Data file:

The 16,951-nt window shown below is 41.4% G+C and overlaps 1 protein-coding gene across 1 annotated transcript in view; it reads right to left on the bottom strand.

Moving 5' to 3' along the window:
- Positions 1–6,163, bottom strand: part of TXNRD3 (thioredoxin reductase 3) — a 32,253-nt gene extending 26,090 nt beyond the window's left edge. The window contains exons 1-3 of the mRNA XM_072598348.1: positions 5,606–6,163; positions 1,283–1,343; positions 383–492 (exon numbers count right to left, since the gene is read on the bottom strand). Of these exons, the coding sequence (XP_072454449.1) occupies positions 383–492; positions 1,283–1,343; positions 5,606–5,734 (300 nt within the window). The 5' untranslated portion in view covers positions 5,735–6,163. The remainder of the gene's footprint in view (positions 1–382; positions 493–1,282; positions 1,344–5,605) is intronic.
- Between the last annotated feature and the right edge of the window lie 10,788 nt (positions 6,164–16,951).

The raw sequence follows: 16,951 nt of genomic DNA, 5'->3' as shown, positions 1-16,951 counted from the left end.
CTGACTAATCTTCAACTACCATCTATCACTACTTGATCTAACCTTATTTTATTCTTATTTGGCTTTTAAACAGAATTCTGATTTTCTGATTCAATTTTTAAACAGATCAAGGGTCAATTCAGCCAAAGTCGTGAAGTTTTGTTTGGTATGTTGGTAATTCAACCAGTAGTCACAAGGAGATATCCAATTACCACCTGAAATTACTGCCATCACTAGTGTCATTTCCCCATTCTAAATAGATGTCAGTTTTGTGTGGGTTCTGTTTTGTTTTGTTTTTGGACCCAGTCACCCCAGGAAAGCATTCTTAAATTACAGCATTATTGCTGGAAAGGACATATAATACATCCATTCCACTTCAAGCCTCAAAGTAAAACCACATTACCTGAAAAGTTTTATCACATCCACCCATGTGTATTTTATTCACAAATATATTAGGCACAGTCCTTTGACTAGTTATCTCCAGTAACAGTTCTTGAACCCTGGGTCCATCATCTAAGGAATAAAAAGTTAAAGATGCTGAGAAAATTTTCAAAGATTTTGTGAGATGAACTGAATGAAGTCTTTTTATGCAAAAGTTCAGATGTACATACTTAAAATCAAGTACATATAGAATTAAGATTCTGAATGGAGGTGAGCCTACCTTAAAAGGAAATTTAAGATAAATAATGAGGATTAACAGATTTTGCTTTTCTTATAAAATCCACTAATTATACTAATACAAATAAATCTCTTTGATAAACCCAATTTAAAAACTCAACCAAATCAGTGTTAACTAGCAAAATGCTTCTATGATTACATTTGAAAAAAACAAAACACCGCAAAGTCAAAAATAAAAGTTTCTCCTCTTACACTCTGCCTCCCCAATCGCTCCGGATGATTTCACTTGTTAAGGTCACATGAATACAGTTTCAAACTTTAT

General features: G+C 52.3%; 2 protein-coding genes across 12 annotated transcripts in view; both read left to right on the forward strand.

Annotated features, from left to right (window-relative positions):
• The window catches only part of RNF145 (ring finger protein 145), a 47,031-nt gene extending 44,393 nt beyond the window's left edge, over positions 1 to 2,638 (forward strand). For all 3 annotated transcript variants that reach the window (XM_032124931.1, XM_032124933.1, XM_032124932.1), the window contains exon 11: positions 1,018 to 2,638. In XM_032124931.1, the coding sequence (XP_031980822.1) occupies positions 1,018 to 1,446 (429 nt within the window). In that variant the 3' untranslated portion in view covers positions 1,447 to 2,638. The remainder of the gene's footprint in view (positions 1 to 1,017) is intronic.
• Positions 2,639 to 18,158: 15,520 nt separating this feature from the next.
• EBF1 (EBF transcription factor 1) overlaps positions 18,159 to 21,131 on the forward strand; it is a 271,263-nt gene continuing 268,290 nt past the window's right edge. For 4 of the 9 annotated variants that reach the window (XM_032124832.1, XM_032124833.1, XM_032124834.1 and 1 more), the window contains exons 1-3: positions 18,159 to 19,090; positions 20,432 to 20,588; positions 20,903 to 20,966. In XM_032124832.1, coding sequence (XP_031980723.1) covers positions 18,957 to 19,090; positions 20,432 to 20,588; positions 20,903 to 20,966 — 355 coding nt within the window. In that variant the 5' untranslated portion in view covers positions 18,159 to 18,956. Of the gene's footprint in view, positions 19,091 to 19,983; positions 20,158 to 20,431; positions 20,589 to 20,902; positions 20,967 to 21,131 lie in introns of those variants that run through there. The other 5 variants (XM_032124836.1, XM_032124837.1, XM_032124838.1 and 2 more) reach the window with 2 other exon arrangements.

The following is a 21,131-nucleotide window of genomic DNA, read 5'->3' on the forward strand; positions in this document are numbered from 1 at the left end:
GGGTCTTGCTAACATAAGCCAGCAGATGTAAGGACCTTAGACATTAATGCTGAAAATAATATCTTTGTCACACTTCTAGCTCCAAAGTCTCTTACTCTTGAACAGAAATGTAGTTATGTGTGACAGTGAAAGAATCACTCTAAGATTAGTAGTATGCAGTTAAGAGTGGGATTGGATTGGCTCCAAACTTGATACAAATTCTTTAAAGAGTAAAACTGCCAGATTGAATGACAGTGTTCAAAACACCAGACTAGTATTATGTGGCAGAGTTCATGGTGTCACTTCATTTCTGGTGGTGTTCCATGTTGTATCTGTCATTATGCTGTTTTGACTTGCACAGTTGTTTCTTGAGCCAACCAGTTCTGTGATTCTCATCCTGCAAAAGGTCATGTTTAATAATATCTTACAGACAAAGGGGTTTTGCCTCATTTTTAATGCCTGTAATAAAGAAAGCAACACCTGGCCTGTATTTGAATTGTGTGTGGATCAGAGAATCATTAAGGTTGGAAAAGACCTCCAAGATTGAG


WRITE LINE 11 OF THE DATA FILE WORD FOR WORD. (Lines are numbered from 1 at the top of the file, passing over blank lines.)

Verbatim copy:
• EBF1 (EBF transcription factor 1) overlaps positions 18,159 to 21,131 on the forward strand; it is a 271,263-nt gene continuing 268,290 nt past the window's right edge. For 4 of the 9 annotated variants that reach the window (XM_032124832.1, XM_032124833.1, XM_032124834.1 and 1 more), the window contains exons 1-3: positions 18,159 to 19,090; positions 20,432 to 20,588; positions 20,903 to 20,966. In XM_032124832.1, coding sequence (XP_031980723.1) covers positions 18,957 to 19,090; positions 20,432 to 20,588; positions 20,903 to 20,966 — 355 coding nt within the window. In that variant the 5' untranslated portion in view covers positions 18,159 to 18,956. Of the gene's footprint in view, positions 19,091 to 19,983; positions 20,158 to 20,431; positions 20,589 to 20,902; positions 20,967 to 21,131 lie in introns of those variants that run through there. The other 5 variants (XM_032124836.1, XM_032124837.1, XM_032124838.1 and 2 more) reach the window with 2 other exon arrangements.